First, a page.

Another winter milestone

Punxatawney Phil didn’t see his shadow the other day and we all know that means spring is right around the corner. (Wahoo!) Gail and I are definitely feeling winter suddenly pick up speed and are switching gears and counting the milestones.

Now that we’ve sent in the seed orders we can turn our divided attention back to the plants. (Our attention is always divided, or so it feels. Right now we’re being pulled away to meetings, seminars, trade shows, etc – all good stuff! – but what we wouldn’t give for a week of blank days…) I already mentioned in the last post that the plants in the greenhouse are starting to put on new growth – and you know me with the new growth – I’m captivated by it. For some plants – our tender perennials in particular, new growth showing means it’s high time to cut the plants back. There are a couple of reasons we do this: one is, if we didn’t the plants would be leggy and weird next season. Cutting them back also encourages a big push of new growth, which we use for cuttings and we’ll start those around the end of this month.  (We’re old school in the way we make new plants too – no tissue culture for us. I suspect in this case, most gardeners continue to do as we do too.) We’re still enjoying the flowers and seed heads on some but when it’s time, it’s time. They’ll be blooming stupendously again before we know it.

Are you wintering over any tender perennials? Which ones? Have you cut them back yet?

4 thoughts on “Another winter milestone

  1. That is an impressive bouquet, actually. I’m sure I’ll see some Dutch florist genius rip it off soon.

    Susan, I was thinking it could spark a new trend for tiny winter wedding bouquets… -kris

  2. I tried bringing in a rosemary plant, which developed powdery mildew, depressing, but it seems that is very common. Next year I won’t bother! Brought in a lemon verbena and let it go dormant. I am excited to see if it awakens.

    Jean, Too bad about your rosemary. They don’t love coming inside… On the other hand, I’m sure your lemon verbena will awaken – we used to keep one over down cellar here and it came back very reliably. I’m experimenting with a dormant Fuchsia ‘Gartenmeister’ at home. I even remembered to water it a little this weekend! Fingers crossed… -kris

  3. Hi Kris-
    I enjoy your blog very much and appreciate all the copious horticultural expertise you bring to Blithewold. I am especially appreciative that you bring attention to the green house plants, as the art of greenhouse plants in Northern climates is so often forgotten these days in this world of so many blooming shipments from under the equator and winter homes in sunnier and warmer climates. BUT!!! so many of us spend the short gloomy winter days in the chill, and it is such a desperately needed pleasure to watch our plants perform despite the cold and dark. I do not have a green house, but keep my tender perennials in front of a slider door in an unheated walk out basement that faces north west . Actually, so far, I have had great luck with my rosemary standard, it often blooms, and also have a bay plant, geraniums, marguerites, and, like you, some Salvia “Flame Dancer” that have lived for almost 5 years now and are going strong. Just like yours, mine keep the old blossoms most all winter, and then fill out at the base. They are so beautiful twelve months a year, and I love them all the more when I see the bright variegated foliage and vivid red flowers up against the snowy back yard. I have tried for a couple of years now to winter over the new euphorbia that looks like baby’s breath (emerald frost?), but it doesn’t seem to like the cold of the basement. I live in zone 3, and so vinca major does not survive the winter outside, but it is wonderful inside, where it starts to bloom it’s true blue blooms in February, it is budding now. I cut everything way back before they go out in the summer, and if I want cuttings, I take them about a month before they can go out side(end of May in zone 3)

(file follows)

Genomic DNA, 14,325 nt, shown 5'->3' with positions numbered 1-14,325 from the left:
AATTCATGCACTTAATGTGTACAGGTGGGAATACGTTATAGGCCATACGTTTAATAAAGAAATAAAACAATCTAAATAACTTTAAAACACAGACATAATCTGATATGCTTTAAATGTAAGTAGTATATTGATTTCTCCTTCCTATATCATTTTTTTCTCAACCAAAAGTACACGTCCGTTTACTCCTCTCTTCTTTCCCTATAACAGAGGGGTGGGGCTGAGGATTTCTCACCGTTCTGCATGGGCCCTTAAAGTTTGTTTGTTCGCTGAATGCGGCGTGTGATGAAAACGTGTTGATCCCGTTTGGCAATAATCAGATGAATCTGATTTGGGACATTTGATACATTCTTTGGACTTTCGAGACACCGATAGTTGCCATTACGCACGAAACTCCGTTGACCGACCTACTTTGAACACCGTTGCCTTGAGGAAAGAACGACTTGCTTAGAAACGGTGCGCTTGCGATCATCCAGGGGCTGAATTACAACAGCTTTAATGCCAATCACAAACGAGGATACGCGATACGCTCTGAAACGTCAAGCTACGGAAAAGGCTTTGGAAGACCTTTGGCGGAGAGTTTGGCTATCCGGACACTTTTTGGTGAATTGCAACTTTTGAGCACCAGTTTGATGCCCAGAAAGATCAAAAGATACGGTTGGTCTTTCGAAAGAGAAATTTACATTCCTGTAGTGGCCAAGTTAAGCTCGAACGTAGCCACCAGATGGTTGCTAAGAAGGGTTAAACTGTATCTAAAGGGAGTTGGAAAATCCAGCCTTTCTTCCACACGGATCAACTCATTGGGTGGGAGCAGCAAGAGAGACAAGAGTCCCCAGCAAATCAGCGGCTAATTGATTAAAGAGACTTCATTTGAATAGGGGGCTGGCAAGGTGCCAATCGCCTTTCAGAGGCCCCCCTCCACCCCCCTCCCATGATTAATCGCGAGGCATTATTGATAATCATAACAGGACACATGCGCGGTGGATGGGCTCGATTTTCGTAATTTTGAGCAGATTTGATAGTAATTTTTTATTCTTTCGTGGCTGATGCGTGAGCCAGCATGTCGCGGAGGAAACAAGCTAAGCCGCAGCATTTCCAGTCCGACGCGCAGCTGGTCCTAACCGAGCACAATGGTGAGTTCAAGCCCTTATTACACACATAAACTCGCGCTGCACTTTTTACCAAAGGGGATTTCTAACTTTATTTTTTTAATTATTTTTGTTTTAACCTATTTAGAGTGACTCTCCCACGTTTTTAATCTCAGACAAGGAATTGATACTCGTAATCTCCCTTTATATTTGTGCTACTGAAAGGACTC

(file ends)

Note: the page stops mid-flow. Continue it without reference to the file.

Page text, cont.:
Kathy, It sounds like you have a perfect set-up! Like you we haven’t had much luck with Euphorbia ‘Diamond Frost’, I think it is, either. It would survive but never thrived. I would venture a guess that the part of the greenhouse we kept it in is a little warmer than your basement … I always just figured I watered it too much/too little… Thank you so much for sharing your list of successes too – I’ll bet more people have a place for wintering over tender perennials than they think – especially since you say NW exposure works for you in chilly zone 3! -kris

  4. Accidental gardening…..
    On moving last fall to our new digs I brought a thriving pot of tender ivy purchased last spring at Allen Haskell’s perfect nursery. Thought it would live in a on the steps of a cool, sunny basement bulkhead. Watered here and there, gave it zero love.

    Much to my wondering eyes appeared last week the most beautiful leaves of a forgotten green-on-green hosta tucked into the ivy! Instantly moved from its black plastic to more presentable clay, this “arrangement” now resides in the dining room window. Voila!

    Ginny, I love this story! Loved it so much I double checked all of my own plants currently getting zero love. Alas, no such happy surprises. At least most are still alive… kris

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